From the Department of Environmental Health, Rollins School of Public Health, Emory University, Atlanta, GA.
Checking for direct PDF access through Ovid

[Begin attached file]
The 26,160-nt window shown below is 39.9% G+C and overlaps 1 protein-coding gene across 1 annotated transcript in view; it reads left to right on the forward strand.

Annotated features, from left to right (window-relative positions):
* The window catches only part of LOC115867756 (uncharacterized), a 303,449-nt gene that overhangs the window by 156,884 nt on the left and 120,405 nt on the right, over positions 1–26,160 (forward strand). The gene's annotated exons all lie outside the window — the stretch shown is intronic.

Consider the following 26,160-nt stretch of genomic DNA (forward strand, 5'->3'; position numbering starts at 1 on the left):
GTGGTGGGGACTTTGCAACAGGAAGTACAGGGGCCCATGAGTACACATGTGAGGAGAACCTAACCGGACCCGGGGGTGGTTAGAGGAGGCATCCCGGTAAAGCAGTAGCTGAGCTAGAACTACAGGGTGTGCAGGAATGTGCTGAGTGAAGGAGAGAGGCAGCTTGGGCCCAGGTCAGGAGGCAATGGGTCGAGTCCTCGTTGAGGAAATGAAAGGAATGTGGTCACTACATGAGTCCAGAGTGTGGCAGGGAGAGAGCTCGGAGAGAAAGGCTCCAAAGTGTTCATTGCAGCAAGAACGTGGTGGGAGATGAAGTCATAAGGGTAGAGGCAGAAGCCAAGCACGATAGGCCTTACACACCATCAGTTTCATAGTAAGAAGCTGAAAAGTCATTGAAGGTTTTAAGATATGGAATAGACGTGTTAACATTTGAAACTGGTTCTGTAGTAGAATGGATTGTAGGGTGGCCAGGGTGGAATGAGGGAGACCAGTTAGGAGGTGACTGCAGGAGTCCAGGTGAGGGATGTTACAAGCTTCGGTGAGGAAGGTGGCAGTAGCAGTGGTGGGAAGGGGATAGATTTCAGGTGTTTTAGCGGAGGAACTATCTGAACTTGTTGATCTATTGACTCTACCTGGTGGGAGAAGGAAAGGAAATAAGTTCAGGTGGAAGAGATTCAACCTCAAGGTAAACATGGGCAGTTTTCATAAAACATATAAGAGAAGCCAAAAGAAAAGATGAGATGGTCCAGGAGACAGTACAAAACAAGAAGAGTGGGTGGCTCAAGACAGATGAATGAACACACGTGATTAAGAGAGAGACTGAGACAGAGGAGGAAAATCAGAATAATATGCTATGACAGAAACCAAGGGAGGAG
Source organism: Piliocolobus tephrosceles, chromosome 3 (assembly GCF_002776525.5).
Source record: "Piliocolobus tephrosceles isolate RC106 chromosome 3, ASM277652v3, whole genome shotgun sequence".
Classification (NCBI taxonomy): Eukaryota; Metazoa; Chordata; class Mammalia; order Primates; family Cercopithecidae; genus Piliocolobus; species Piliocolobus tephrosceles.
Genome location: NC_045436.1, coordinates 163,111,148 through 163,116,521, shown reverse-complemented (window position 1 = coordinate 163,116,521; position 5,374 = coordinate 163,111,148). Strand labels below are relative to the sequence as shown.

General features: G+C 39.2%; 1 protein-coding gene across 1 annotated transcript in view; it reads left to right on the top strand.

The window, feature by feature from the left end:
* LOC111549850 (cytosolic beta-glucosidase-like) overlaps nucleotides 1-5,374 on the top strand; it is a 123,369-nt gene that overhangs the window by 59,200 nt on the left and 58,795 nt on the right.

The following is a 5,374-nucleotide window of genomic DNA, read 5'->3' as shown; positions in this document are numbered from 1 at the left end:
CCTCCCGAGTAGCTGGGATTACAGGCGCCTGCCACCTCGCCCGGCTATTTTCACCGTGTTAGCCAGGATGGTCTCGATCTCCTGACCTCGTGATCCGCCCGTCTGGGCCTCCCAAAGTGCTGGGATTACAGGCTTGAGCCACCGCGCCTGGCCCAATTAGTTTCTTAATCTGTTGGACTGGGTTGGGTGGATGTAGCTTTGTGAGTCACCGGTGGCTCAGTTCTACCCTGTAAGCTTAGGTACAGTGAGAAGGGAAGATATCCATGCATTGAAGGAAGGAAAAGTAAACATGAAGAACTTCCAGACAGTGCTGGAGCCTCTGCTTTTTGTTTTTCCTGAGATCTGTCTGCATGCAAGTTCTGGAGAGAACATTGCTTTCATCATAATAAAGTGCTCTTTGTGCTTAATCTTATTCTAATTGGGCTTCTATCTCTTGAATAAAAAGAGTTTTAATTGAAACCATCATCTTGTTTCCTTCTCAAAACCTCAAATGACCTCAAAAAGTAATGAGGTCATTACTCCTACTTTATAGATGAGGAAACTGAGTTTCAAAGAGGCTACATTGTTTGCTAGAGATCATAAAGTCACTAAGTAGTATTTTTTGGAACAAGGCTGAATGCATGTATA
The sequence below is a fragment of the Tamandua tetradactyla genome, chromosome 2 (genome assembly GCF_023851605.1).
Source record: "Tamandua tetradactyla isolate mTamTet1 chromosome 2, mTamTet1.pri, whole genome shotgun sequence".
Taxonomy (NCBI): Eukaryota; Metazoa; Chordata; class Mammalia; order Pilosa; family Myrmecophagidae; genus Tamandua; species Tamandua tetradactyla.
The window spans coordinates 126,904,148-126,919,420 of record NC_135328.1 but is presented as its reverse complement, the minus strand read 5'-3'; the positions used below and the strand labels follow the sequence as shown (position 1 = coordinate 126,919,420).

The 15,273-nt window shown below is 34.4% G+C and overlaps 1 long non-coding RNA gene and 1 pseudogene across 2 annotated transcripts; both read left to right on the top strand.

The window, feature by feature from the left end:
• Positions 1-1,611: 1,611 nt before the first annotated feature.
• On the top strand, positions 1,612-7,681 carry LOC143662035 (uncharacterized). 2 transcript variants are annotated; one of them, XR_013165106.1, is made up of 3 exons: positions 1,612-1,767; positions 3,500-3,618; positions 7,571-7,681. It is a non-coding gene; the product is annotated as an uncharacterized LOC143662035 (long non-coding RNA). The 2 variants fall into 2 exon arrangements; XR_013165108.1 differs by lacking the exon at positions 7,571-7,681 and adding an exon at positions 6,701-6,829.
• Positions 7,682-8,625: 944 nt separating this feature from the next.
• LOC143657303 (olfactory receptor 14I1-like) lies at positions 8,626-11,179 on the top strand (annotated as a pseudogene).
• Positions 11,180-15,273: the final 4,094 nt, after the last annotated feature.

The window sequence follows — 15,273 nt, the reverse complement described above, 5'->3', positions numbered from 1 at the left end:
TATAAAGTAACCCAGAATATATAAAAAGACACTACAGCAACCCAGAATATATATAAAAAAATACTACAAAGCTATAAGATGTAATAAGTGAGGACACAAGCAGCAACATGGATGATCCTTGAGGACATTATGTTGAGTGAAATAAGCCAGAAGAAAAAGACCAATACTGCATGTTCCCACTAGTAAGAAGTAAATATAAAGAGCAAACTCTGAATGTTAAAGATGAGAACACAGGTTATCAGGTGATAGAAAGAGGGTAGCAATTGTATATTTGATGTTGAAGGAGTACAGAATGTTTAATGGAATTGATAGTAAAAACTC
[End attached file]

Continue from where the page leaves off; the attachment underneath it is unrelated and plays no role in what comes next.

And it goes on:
Inappropriate methods are frequently used to calculate the population attributable fraction (AF) for a given exposure of interest. This commonly occurs when authors use adjusted relative risks (RRs) reported in the literature (the “source” data), without access to the original data. In this analysis, we examine the relationship between the direction and magnitude of confounding in the source data and resulting bias in the attributable fraction when incorrect methods are used. We assess confounding by the confounding risk ratio, which is the ratio of the crude RR to the adjusted RR. We assess bias in the AF by the ratio of the incorrectly calculated AF to the correctly calculated AF. Using generated data, we examine the relationship between confounding and AF bias under various scenarios of population prevalence of exposure and strength of the exposure-disease association. For confounding risk ratios greater than 1.0 (ie, crude RR >adjusted RR), the AF is underestimated; for confounding risk ratios less than 1.0 (ie, crude RR